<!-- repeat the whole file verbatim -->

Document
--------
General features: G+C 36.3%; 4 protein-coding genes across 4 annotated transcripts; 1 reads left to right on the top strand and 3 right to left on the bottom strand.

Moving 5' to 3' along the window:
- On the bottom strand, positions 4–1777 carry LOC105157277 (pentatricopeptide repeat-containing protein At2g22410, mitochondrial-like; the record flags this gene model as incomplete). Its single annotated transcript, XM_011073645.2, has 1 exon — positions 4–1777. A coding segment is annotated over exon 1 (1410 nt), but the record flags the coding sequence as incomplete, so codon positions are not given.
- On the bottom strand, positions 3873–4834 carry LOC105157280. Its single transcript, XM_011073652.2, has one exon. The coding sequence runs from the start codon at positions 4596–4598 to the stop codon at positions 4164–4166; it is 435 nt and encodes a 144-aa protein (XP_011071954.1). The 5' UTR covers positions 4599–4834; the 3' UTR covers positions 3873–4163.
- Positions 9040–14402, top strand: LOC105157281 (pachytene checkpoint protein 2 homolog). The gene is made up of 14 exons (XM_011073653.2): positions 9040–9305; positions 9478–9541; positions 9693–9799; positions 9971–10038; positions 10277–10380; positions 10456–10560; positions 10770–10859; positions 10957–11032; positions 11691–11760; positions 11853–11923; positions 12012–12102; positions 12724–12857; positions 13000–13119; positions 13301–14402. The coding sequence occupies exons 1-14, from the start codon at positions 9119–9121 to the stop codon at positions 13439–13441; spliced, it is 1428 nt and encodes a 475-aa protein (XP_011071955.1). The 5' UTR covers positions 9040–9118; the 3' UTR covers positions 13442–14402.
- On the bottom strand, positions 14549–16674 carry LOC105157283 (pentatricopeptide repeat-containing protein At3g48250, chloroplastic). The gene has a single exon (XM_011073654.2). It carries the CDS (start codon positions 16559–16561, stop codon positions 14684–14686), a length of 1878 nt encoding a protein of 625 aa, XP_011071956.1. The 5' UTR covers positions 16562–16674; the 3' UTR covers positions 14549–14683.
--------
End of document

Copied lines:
General features: G+C 36.3%; 4 protein-coding genes across 4 annotated transcripts; 1 reads left to right on the top strand and 3 right to left on the bottom strand.

Moving 5' to 3' along the window:
- On the bottom strand, positions 4–1777 carry LOC105157277 (pentatricopeptide repeat-containing protein At2g22410, mitochondrial-like; the record flags this gene model as incomplete). Its single annotated transcript, XM_011073645.2, has 1 exon — positions 4–1777. A coding segment is annotated over exon 1 (1410 nt), but the record flags the coding sequence as incomplete, so codon positions are not given.
- On the bottom strand, positions 3873–4834 carry LOC105157280. Its single transcript, XM_011073652.2, has one exon. The coding sequence runs from the start codon at positions 4596–4598 to the stop codon at positions 4164–4166; it is 435 nt and encodes a 144-aa protein (XP_011071954.1). The 5' UTR covers positions 4599–4834; the 3' UTR covers positions 3873–4163.
- Positions 9040–14402, top strand: LOC105157281 (pachytene checkpoint protein 2 homolog). The gene is made up of 14 exons (XM_011073653.2): positions 9040–9305; positions 9478–9541; positions 9693–9799; positions 9971–10038; positions 10277–10380; positions 10456–10560; positions 10770–10859; positions 10957–11032; positions 11691–11760; positions 11853–11923; positions 12012–12102; positions 12724–12857; positions 13000–13119; positions 13301–14402. The coding sequence occupies exons 1-14, from the start codon at positions 9119–9121 to the stop codon at positions 13439–13441; spliced, it is 1428 nt and encodes a 475-aa protein (XP_011071955.1). The 5' UTR covers positions 9040–9118; the 3' UTR covers positions 13442–14402.
- On the bottom strand, positions 14549–16674 carry LOC105157283 (pentatricopeptide repeat-containing protein At3g48250, chloroplastic). The gene has a single exon (XM_011073654.2). It carries the CDS (start codon positions 16559–16561, stop codon positions 14684–14686), a length of 1878 nt encoding a protein of 625 aa, XP_011071956.1. The 5' UTR covers positions 16562–16674; the 3' UTR covers positions 14549–14683.